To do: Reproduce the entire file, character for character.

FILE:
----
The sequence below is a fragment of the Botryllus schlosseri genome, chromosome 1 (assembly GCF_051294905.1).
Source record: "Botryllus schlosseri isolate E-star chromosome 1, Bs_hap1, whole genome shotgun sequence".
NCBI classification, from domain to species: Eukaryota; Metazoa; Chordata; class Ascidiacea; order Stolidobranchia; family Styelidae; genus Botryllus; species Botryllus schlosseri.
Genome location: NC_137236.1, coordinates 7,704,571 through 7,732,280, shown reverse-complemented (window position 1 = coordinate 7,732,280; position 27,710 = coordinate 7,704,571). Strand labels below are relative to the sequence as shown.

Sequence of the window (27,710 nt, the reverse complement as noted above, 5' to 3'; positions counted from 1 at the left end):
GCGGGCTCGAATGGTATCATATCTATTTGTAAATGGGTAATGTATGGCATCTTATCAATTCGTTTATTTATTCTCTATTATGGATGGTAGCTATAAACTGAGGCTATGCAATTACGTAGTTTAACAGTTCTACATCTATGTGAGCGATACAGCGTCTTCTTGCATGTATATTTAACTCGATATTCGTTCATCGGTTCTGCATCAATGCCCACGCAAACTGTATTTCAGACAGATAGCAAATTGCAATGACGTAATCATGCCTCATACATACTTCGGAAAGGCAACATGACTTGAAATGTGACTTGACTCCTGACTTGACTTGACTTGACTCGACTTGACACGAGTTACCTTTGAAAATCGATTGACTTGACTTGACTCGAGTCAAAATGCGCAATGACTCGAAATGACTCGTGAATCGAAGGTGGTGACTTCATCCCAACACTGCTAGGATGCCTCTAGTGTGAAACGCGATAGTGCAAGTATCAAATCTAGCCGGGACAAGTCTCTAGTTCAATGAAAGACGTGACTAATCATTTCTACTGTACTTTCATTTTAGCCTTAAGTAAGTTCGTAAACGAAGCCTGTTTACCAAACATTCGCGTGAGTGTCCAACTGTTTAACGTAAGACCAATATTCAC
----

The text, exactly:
The sequence below is a fragment of the Botryllus schlosseri genome, chromosome 1 (assembly GCF_051294905.1).
Source record: "Botryllus schlosseri isolate E-star chromosome 1, Bs_hap1, whole genome shotgun sequence".
NCBI classification, from domain to species: Eukaryota; Metazoa; Chordata; class Ascidiacea; order Stolidobranchia; family Styelidae; genus Botryllus; species Botryllus schlosseri.
Genome location: NC_137236.1, coordinates 7,704,571 through 7,732,280, shown reverse-complemented (window position 1 = coordinate 7,732,280; position 27,710 = coordinate 7,704,571). Strand labels below are relative to the sequence as shown.

Sequence of the window (27,710 nt, the reverse complement as noted above, 5' to 3'; positions counted from 1 at the left end):
GCGGGCTCGAATGGTATCATATCTATTTGTAAATGGGTAATGTATGGCATCTTATCAATTCGTTTATTTATTCTCTATTATGGATGGTAGCTATAAACTGAGGCTATGCAATTACGTAGTTTAACAGTTCTACATCTATGTGAGCGATACAGCGTCTTCTTGCATGTATATTTAACTCGATATTCGTTCATCGGTTCTGCATCAATGCCCACGCAAACTGTATTTCAGACAGATAGCAAATTGCAATGACGTAATCATGCCTCATACATACTTCGGAAAGGCAACATGACTTGAAATGTGACTTGACTCCTGACTTGACTTGACTTGACTCGACTTGACACGAGTTACCTTTGAAAATCGATTGACTTGACTTGACTCGAGTCAAAATGCGCAATGACTCGAAATGACTCGTGAATCGAAGGTGGTGACTTCATCCCAACACTGCTAGGATGCCTCTAGTGTGAAACGCGATAGTGCAAGTATCAAATCTAGCCGGGACAAGTCTCTAGTTCAATGAAAGACGTGACTAATCATTTCTACTGTACTTTCATTTTAGCCTTAAGTAAGTTCGTAAACGAAGCCTGTTTACCAAACATTCGCGTGAGTGTCCAACTGTTTAACGTAAGACCAATATTCAC